As the world's superpowers gear up for a new multi-million euro 'space race', one enterprising Irish boffin hopes to clean up with an engineering solution that is ready for lift-off.
Dr William O'Connor, a lecturer and research engineer at UCD, is competing with some of the world's top scientists in a race against time to design a system to remove thousands of items of 'space junk', such as dead satellites, used rockets and other debris that whizz around in orbit at speeds of up 17,500mph, and which are putting space travel and global telecommunications at risk.
The problem has reached such a critical stage that the congestion of space junk in the Earth's lower orbit means that hundreds of satellites that we rely on for everyday life - enabling GPS on our mobile phones, sat-nav in our cars, weather forecasts, telecommunications and live TV broadcasts - are at risk of colliding with this speeding debris. The rate of collision will increase dramatically as new satellites are launched and dead satellites stay in orbit at the end of their lifespan, posing an ongoing threat to future spacecraft.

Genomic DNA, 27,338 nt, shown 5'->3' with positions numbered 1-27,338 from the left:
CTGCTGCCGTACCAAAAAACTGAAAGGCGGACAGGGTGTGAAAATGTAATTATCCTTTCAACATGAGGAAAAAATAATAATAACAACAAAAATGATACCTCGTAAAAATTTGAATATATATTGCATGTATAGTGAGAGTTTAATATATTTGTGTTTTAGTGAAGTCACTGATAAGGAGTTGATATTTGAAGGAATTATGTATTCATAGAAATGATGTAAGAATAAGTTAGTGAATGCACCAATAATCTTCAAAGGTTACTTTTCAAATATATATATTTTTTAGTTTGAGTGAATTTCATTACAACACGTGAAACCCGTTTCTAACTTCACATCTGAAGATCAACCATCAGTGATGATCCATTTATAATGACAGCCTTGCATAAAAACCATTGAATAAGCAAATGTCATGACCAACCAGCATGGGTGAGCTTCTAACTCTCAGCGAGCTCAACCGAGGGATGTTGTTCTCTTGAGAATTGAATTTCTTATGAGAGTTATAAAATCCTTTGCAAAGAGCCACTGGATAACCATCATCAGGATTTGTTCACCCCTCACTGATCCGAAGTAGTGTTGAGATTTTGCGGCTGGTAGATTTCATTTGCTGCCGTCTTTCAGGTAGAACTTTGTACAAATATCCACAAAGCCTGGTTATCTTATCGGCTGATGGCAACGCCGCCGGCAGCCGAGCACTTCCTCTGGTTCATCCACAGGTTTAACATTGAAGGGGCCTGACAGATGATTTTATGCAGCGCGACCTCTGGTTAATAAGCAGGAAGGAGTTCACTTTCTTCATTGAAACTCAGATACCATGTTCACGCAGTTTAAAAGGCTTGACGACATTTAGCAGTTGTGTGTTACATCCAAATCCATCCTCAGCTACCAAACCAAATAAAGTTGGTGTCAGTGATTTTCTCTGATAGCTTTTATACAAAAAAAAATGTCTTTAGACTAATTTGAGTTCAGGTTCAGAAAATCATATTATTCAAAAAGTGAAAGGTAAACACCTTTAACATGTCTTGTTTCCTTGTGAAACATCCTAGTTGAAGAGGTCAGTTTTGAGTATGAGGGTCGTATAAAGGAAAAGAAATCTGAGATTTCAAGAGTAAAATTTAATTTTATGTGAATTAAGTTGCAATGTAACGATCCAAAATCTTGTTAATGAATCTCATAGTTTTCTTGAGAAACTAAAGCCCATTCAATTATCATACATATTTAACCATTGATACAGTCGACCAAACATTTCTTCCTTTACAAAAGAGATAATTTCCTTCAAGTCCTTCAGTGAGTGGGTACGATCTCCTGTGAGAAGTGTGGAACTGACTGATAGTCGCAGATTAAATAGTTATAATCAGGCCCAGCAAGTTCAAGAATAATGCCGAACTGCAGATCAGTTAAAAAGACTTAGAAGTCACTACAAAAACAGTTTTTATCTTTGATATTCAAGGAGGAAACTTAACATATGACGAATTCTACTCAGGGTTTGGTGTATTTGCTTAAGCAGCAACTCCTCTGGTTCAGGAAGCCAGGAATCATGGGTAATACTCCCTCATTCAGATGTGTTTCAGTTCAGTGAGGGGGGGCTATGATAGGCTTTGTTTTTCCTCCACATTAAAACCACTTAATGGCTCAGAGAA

Dr William O'Connor, who has worked with the European Space Agency on a number of projects in recent years, says the problem is reaching a critical point - and it's not just a concern of scientists but will affect everyone, including businesses, if nothing is done.
Dr O'Connor, who has submitted a €250,000 tender to the European Space Agency for an innovative solution to remove dangerous space junk, has a successful track record in developing new technology. He was recently awarded a €250,000 contract to develop a rocket control programme which could be used by the ESA's next generation of spaceships in its future missions to space - including to Mars.
Removing the vast amount of space junk that litters the Earth's lower orbit is a mammoth task, however.
Around 20,000 man-made objects in orbit are currently being monitored from the Earth.
These objects include dead satellites that can weigh up to eight tonnes, the upper stages of rockets, and debris such as satellite parts, solar panels, and pieces of metal left behind after explosions and collisions.